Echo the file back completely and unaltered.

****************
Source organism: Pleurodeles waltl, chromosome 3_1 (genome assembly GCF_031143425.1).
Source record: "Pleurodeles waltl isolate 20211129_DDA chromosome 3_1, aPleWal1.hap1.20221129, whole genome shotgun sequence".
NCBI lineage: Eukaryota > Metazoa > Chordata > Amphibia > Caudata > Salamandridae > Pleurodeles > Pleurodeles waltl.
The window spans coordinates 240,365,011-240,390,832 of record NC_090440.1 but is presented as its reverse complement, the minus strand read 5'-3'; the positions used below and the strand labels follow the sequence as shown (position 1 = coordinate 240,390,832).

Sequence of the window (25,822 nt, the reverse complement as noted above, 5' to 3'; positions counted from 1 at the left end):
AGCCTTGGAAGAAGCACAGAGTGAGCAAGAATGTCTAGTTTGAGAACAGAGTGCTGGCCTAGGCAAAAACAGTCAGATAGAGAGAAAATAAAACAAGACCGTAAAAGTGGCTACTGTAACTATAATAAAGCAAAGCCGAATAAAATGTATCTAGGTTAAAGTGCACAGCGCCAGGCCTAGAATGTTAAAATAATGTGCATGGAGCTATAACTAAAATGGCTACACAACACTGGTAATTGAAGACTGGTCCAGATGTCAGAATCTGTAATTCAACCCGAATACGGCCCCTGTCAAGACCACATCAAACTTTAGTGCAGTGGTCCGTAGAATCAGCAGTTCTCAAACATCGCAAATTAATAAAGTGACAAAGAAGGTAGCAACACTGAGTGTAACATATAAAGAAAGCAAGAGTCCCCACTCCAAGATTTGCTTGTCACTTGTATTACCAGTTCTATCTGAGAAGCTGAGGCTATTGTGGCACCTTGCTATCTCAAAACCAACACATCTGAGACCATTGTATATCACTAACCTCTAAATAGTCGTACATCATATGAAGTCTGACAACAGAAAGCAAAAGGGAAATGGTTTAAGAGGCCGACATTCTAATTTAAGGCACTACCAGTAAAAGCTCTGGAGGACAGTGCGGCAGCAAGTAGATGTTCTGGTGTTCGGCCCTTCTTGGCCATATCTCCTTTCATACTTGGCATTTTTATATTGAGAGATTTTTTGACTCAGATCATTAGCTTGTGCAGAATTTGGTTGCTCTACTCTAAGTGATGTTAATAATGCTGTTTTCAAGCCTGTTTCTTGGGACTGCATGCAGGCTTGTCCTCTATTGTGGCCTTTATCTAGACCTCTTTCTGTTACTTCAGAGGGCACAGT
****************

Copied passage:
Source organism: Pleurodeles waltl, chromosome 3_1 (genome assembly GCF_031143425.1).
Source record: "Pleurodeles waltl isolate 20211129_DDA chromosome 3_1, aPleWal1.hap1.20221129, whole genome shotgun sequence".
NCBI lineage: Eukaryota > Metazoa > Chordata > Amphibia > Caudata > Salamandridae > Pleurodeles > Pleurodeles waltl.
The window spans coordinates 240,365,011-240,390,832 of record NC_090440.1 but is presented as its reverse complement, the minus strand read 5'-3'; the positions used below and the strand labels follow the sequence as shown (position 1 = coordinate 240,390,832).

Sequence of the window (25,822 nt, the reverse complement as noted above, 5' to 3'; positions counted from 1 at the left end):
AGCCTTGGAAGAAGCACAGAGTGAGCAAGAATGTCTAGTTTGAGAACAGAGTGCTGGCCTAGGCAAAAACAGTCAGATAGAGAGAAAATAAAACAAGACCGTAAAAGTGGCTACTGTAACTATAATAAAGCAAAGCCGAATAAAATGTATCTAGGTTAAAGTGCACAGCGCCAGGCCTAGAATGTTAAAATAATGTGCATGGAGCTATAACTAAAATGGCTACACAACACTGGTAATTGAAGACTGGTCCAGATGTCAGAATCTGTAATTCAACCCGAATACGGCCCCTGTCAAGACCACATCAAACTTTAGTGCAGTGGTCCGTAGAATCAGCAGTTCTCAAACATCGCAAATTAATAAAGTGACAAAGAAGGTAGCAACACTGAGTGTAACATATAAAGAAAGCAAGAGTCCCCACTCCAAGATTTGCTTGTCACTTGTATTACCAGTTCTATCTGAGAAGCTGAGGCTATTGTGGCACCTTGCTATCTCAAAACCAACACATCTGAGACCATTGTATATCACTAACCTCTAAATAGTCGTACATCATATGAAGTCTGACAACAGAAAGCAAAAGGGAAATGGTTTAAGAGGCCGACATTCTAATTTAAGGCACTACCAGTAAAAGCTCTGGAGGACAGTGCGGCAGCAAGTAGATGTTCTGGTGTTCGGCCCTTCTTGGCCATATCTCCTTTCATACTTGGCATTTTTATATTGAGAGATTTTTTGACTCAGATCATTAGCTTGTGCAGAATTTGGTTGCTCTACTCTAAGTGATGTTAATAATGCTGTTTTCAAGCCTGTTTCTTGGGACTGCATGCAGGCTTGTCCTCTATTGTGGCCTTTATCTAGACCTCTTTCTGTTACTTCAGAGGGCACAGT